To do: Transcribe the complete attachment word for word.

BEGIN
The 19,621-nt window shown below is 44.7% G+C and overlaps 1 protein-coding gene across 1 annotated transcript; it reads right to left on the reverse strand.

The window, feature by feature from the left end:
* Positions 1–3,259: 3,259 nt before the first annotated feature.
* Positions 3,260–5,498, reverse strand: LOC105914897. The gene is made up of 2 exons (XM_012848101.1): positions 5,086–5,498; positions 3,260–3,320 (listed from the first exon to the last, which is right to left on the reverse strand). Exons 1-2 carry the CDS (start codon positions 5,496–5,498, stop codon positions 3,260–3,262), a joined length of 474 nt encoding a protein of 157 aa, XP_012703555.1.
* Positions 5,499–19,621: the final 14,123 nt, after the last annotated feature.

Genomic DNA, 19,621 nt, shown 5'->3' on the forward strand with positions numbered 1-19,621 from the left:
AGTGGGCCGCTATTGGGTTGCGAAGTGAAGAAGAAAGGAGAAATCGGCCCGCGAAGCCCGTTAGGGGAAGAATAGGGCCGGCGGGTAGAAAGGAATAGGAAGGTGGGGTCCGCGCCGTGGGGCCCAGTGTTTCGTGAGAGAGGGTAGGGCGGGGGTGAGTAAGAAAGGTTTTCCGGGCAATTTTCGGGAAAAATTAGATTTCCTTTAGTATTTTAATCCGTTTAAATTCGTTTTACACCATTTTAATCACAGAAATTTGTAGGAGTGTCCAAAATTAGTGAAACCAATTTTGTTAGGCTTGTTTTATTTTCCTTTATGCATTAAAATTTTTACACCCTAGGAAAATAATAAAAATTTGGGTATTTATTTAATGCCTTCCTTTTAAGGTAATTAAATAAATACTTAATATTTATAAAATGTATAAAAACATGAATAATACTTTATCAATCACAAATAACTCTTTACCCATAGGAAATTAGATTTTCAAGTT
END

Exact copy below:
The 19,621-nt window shown below is 44.7% G+C and overlaps 1 protein-coding gene across 1 annotated transcript; it reads right to left on the reverse strand.

The window, feature by feature from the left end:
* Positions 1–3,259: 3,259 nt before the first annotated feature.
* Positions 3,260–5,498, reverse strand: LOC105914897. The gene is made up of 2 exons (XM_012848101.1): positions 5,086–5,498; positions 3,260–3,320 (listed from the first exon to the last, which is right to left on the reverse strand). Exons 1-2 carry the CDS (start codon positions 5,496–5,498, stop codon positions 3,260–3,262), a joined length of 474 nt encoding a protein of 157 aa, XP_012703555.1.
* Positions 5,499–19,621: the final 14,123 nt, after the last annotated feature.

Genomic DNA, 19,621 nt, shown 5'->3' on the forward strand with positions numbered 1-19,621 from the left:
AGTGGGCCGCTATTGGGTTGCGAAGTGAAGAAGAAAGGAGAAATCGGCCCGCGAAGCCCGTTAGGGGAAGAATAGGGCCGGCGGGTAGAAAGGAATAGGAAGGTGGGGTCCGCGCCGTGGGGCCCAGTGTTTCGTGAGAGAGGGTAGGGCGGGGGTGAGTAAGAAAGGTTTTCCGGGCAATTTTCGGGAAAAATTAGATTTCCTTTAGTATTTTAATCCGTTTAAATTCGTTTTACACCATTTTAATCACAGAAATTTGTAGGAGTGTCCAAAATTAGTGAAACCAATTTTGTTAGGCTTGTTTTATTTTCCTTTATGCATTAAAATTTTTACACCCTAGGAAAATAATAAAAATTTGGGTATTTATTTAATGCCTTCCTTTTAAGGTAATTAAATAAATACTTAATATTTATAAAATGTATAAAAACATGAATAATACTTTATCAATCACAAATAACTCTTTACCCATAGGAAATTAGATTTTCAAGTT